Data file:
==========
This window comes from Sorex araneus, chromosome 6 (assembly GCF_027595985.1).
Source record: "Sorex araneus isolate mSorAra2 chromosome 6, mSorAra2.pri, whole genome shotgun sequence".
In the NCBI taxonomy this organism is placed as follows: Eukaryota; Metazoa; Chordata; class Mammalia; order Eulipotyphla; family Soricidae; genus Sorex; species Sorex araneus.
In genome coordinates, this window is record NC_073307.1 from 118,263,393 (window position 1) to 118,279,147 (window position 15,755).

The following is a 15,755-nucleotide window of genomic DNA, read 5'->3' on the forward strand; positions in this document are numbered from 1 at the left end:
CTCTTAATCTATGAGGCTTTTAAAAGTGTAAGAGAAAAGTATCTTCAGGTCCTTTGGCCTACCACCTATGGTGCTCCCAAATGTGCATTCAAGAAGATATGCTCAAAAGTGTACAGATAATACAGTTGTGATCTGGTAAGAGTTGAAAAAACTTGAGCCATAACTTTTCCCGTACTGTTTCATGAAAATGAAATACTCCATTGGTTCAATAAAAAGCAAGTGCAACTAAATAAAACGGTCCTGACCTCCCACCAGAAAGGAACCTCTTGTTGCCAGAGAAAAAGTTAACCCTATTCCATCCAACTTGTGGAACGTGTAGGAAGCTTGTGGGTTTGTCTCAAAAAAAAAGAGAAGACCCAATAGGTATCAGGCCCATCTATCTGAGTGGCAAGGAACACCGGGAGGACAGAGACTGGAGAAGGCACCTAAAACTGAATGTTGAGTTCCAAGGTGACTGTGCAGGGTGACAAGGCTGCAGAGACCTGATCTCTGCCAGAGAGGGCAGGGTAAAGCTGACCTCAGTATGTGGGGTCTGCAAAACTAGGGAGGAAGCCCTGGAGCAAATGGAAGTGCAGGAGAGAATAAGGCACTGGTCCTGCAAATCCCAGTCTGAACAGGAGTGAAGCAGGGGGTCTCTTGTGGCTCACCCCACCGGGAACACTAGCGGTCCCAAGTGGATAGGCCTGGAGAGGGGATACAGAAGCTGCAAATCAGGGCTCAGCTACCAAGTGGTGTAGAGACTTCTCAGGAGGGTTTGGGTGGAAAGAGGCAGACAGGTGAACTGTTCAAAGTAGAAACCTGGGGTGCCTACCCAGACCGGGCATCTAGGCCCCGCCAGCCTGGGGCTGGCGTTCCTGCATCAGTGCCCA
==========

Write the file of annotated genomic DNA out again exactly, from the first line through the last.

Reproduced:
This window comes from Sorex araneus, chromosome 6 (assembly GCF_027595985.1).
Source record: "Sorex araneus isolate mSorAra2 chromosome 6, mSorAra2.pri, whole genome shotgun sequence".
In the NCBI taxonomy this organism is placed as follows: Eukaryota; Metazoa; Chordata; class Mammalia; order Eulipotyphla; family Soricidae; genus Sorex; species Sorex araneus.
In genome coordinates, this window is record NC_073307.1 from 118,263,393 (window position 1) to 118,279,147 (window position 15,755).

The following is a 15,755-nucleotide window of genomic DNA, read 5'->3' on the forward strand; positions in this document are numbered from 1 at the left end:
CTCTTAATCTATGAGGCTTTTAAAAGTGTAAGAGAAAAGTATCTTCAGGTCCTTTGGCCTACCACCTATGGTGCTCCCAAATGTGCATTCAAGAAGATATGCTCAAAAGTGTACAGATAATACAGTTGTGATCTGGTAAGAGTTGAAAAAACTTGAGCCATAACTTTTCCCGTACTGTTTCATGAAAATGAAATACTCCATTGGTTCAATAAAAAGCAAGTGCAACTAAATAAAACGGTCCTGACCTCCCACCAGAAAGGAACCTCTTGTTGCCAGAGAAAAAGTTAACCCTATTCCATCCAACTTGTGGAACGTGTAGGAAGCTTGTGGGTTTGTCTCAAAAAAAAAGAGAAGACCCAATAGGTATCAGGCCCATCTATCTGAGTGGCAAGGAACACCGGGAGGACAGAGACTGGAGAAGGCACCTAAAACTGAATGTTGAGTTCCAAGGTGACTGTGCAGGGTGACAAGGCTGCAGAGACCTGATCTCTGCCAGAGAGGGCAGGGTAAAGCTGACCTCAGTATGTGGGGTCTGCAAAACTAGGGAGGAAGCCCTGGAGCAAATGGAAGTGCAGGAGAGAATAAGGCACTGGTCCTGCAAATCCCAGTCTGAACAGGAGTGAAGCAGGGGGTCTCTTGTGGCTCACCCCACCGGGAACACTAGCGGTCCCAAGTGGATAGGCCTGGAGAGGGGATACAGAAGCTGCAAATCAGGGCTCAGCTACCAAGTGGTGTAGAGACTTCTCAGGAGGGTTTGGGTGGAAAGAGGCAGACAGGTGAACTGTTCAAAGTAGAAACCTGGGGTGCCTACCCAGACCGGGCATCTAGGCCCCGCCAGCCTGGGGCTGGCGTTCCTGCATCAGTGCCCA